IVF – In Vitro Fertilization
IVF – In Vitro Fertilization
In vitro fertilization (IVF) is a procedure in which a physician will remove one or more eggs from the ovaries that are then fertilized by sperm inside the embryology laboratory. IVF is the most successful treatment you can do using your own eggs and sperm (or donor sperm). IVF has become mainstream and widely accepted and continues to grow due to significant technological advances.
Common Indications for IVF Treatment
There are many types of diagnoses that may lead to IVF. Here are some of the most common indications for IVF treatment:
Fallopian tube damage/tubal factor/tubal ligation
- Male factor infertility
- Advanced maternal age
- Unexplained infertility
- Recurrent pregnancy loss
- Genetic abnormalities
What is the IVF treatment procedure?
The initial steps for both IVF and ICSI are similar. Both treatments differ in the insemination methodology post the egg collection step.
Step 1 : Pre-investigation to assess feasibility
Pre Treatment Investigations
Before subjecting a couple to the IVF procedure they are advised to undergo certain investigations to check the feasibility for the procedure.
The female partner is asked to undergo certain hormonal blood tests and the male partner is asked to undergo basic semen analysis. Both the partners are subjected to certain common tests like blood grouping, HIV, Hepatitis B & C, and blood tests for sexually transmitted diseases as part of the IVF process.
Step 2: Long or Short protocol
Following the pre-assessment, the next step could either be a long protocol or a short protocol. The doctor takes a call on what treatment needs to be followed.
The duration of the treatment is about one month and can be divided into two phases mainly:
- Suppression Phase: The female partner is required to come to the hospital for a daily subcutaneous injection usually from day 22 of the cycle (day 1 is the first day of the menstrual period) for about 15 days.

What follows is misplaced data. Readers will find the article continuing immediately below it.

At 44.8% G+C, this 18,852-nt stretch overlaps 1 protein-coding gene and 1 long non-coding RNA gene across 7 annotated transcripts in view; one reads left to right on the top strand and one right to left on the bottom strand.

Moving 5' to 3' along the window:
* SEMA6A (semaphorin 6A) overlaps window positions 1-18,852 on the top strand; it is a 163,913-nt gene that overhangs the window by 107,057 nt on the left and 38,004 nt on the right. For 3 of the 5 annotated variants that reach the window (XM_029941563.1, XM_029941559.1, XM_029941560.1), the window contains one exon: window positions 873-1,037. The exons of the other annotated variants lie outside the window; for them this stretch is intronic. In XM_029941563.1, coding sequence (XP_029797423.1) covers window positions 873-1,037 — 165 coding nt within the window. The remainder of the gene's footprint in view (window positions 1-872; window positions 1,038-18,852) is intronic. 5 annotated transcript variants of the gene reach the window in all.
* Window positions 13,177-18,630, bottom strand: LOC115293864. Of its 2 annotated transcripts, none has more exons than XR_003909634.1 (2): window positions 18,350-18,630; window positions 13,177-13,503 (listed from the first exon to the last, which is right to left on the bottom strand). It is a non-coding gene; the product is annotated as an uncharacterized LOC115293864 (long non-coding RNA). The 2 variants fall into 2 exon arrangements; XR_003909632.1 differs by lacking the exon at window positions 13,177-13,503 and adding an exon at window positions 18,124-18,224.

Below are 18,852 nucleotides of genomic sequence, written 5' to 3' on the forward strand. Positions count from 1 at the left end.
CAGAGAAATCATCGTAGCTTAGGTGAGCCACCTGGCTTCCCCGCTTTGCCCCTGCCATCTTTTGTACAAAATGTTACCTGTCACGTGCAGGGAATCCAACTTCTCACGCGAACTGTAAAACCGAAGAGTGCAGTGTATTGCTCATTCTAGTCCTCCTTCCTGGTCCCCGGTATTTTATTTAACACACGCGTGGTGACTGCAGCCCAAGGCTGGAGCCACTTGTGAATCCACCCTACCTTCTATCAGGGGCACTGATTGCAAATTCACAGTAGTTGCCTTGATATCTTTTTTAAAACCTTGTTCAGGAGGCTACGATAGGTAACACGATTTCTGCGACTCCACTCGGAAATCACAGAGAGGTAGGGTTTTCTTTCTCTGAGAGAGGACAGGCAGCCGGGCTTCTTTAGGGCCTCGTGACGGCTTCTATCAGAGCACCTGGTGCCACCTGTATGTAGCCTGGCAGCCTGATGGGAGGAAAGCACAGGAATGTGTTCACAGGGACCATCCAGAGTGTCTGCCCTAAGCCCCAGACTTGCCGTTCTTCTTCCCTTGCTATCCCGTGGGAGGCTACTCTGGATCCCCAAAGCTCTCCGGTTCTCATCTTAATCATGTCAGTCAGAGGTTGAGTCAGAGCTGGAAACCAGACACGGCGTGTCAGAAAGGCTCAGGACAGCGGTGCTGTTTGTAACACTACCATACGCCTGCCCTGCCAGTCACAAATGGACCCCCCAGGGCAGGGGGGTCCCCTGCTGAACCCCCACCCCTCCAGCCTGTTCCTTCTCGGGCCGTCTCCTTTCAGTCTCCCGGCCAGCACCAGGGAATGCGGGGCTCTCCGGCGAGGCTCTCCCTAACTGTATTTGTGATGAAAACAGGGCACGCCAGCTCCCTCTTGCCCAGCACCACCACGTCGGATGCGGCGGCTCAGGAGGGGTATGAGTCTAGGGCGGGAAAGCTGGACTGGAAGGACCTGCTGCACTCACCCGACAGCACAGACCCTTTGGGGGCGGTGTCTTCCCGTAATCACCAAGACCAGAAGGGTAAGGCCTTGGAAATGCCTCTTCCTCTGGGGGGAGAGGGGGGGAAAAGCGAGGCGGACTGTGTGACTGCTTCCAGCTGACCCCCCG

- Stimulation Phase: After about 15 days other set of injection/s is/are added which stimulates the ovaries to produce eggs. These injections are administered by daily injection subcutaneously (sc) or intramuscularly (im) (into the buttock muscle).The daily dose may be increased or decreased depending on how well the ovaries are responding. Stimulation continues until the eggs are mature. This takes approximately 10 – 14 days.
This usually takes about 15-18 days where injections and medications are administered to the female partner on an everyday basis. This continues until the eggs are mature.
Note: The timing of events during the IVF process is particularly crucial to the success of the pregnancies. Patients are asked to attend OASIS for an ultrasound scan of the ovaries during the treatment cycle which is usually after Day 5.
Step 3 : Egg Collection
Based on the doctor’s assessment, a date is fixed for egg collection and the female partner’s eggs are removed under vaginal ultrasound guidance. There are no cuts on the abdomen.
Step 4 : Semen Preparation and Embryo Transfer
The male partner’s semen is taken and IVF (where eggs are just mixed with sperm) or ICSI (where single sperm is injected into the egg) is carried out in the laboratory. This is then inseminated into the female partner’s uterus.
How are the procedures done?
Egg collection is a day care procedure which requires the patient to get admitted to the hospital for half a day. She would be evaluated by anesthesiologist a day or two prior to the egg collection. The eggs collected under vaginal ultrasound guidance are placed in an incubator. Generally most of the follicles will carry a mature, healthy egg. However, not all follicles may yield an egg, or some may be immature or deteriorating and are thus are unlikely to fertilize normally. It’s very rare that no eggs are found. If the treatment cannot proceed because no eggs can be collected or the egg quality is poor, the doctor will discuss the probable causes of this with you and recommend an appropriate course of action.
The procedure is carried out by insetting a speculum into the vagina and cleaning the cervix. The patient may feel one cramp as an outer catheter is placed through the cervix into the lower segment of the uterus. A fine plastic catheter, into which the Embryologist has transferred the embryos, is then placed through the outer transfer catheter and advanced near the top of the uterus. The sonographer will visualize the lining of the uterus and guide the physician in the placement of the catheter. Once the placement is correct, the embryos will be expelled from the catheter and inserted into the uterus.